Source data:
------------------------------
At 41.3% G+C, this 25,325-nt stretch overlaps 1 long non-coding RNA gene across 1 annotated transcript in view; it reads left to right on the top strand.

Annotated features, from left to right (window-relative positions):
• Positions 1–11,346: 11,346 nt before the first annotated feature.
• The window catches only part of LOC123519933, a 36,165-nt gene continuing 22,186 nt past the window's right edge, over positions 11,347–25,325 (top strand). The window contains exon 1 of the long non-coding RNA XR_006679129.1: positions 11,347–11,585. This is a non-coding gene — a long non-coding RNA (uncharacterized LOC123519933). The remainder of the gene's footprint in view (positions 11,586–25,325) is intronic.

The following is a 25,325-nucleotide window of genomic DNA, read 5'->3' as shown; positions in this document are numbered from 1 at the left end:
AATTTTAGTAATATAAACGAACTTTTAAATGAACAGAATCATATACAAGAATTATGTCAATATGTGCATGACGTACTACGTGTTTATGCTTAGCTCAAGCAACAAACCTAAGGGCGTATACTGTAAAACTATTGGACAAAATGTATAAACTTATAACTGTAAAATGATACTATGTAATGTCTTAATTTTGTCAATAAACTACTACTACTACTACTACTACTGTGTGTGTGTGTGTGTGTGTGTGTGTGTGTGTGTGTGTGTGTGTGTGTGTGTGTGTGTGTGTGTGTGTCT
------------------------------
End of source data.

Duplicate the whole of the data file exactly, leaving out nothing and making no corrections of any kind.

At 41.3% G+C, this 25,325-nt stretch overlaps 1 long non-coding RNA gene across 1 annotated transcript in view; it reads left to right on the top strand.

Annotated features, from left to right (window-relative positions):
• Positions 1–11,346: 11,346 nt before the first annotated feature.
• The window catches only part of LOC123519933, a 36,165-nt gene continuing 22,186 nt past the window's right edge, over positions 11,347–25,325 (top strand). The window contains exon 1 of the long non-coding RNA XR_006679129.1: positions 11,347–11,585. This is a non-coding gene — a long non-coding RNA (uncharacterized LOC123519933). The remainder of the gene's footprint in view (positions 11,586–25,325) is intronic.

The following is a 25,325-nucleotide window of genomic DNA, read 5'->3' as shown; positions in this document are numbered from 1 at the left end:
AATTTTAGTAATATAAACGAACTTTTAAATGAACAGAATCATATACAAGAATTATGTCAATATGTGCATGACGTACTACGTGTTTATGCTTAGCTCAAGCAACAAACCTAAGGGCGTATACTGTAAAACTATTGGACAAAATGTATAAACTTATAACTGTAAAATGATACTATGTAATGTCTTAATTTTGTCAATAAACTACTACTACTACTACTACTACTGTGTGTGTGTGTGTGTGTGTGTGTGTGTGTGTGTGTGTGTGTGTGTGTGTGTGTGTGTGTGTGTGTGTCT